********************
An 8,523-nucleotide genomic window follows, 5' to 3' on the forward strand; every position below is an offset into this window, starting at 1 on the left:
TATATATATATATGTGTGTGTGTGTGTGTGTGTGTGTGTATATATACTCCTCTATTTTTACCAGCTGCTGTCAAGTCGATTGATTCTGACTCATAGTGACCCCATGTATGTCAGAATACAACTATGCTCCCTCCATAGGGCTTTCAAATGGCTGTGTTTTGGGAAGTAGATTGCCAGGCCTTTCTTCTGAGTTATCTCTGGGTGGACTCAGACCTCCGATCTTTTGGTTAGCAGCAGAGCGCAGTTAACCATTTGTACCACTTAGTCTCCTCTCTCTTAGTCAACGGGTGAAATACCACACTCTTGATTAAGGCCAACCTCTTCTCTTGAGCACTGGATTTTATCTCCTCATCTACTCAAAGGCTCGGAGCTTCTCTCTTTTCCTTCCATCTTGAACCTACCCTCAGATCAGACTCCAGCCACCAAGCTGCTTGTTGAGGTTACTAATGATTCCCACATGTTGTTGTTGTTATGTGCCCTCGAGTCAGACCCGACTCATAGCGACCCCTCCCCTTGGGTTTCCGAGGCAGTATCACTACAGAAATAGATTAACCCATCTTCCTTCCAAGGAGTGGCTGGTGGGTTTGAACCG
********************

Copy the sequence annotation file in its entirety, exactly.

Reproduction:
An 8,523-nucleotide genomic window follows, 5' to 3' on the forward strand; every position below is an offset into this window, starting at 1 on the left:
TATATATATATATGTGTGTGTGTGTGTGTGTGTGTGTGTATATATACTCCTCTATTTTTACCAGCTGCTGTCAAGTCGATTGATTCTGACTCATAGTGACCCCATGTATGTCAGAATACAACTATGCTCCCTCCATAGGGCTTTCAAATGGCTGTGTTTTGGGAAGTAGATTGCCAGGCCTTTCTTCTGAGTTATCTCTGGGTGGACTCAGACCTCCGATCTTTTGGTTAGCAGCAGAGCGCAGTTAACCATTTGTACCACTTAGTCTCCTCTCTCTTAGTCAACGGGTGAAATACCACACTCTTGATTAAGGCCAACCTCTTCTCTTGAGCACTGGATTTTATCTCCTCATCTACTCAAAGGCTCGGAGCTTCTCTCTTTTCCTTCCATCTTGAACCTACCCTCAGATCAGACTCCAGCCACCAAGCTGCTTGTTGAGGTTACTAATGATTCCCACATGTTGTTGTTGTTATGTGCCCTCGAGTCAGACCCGACTCATAGCGACCCCTCCCCTTGGGTTTCCGAGGCAGTATCACTACAGAAATAGATTAACCCATCTTCCTTCCAAGGAGTGGCTGGTGGGTTTGAACCG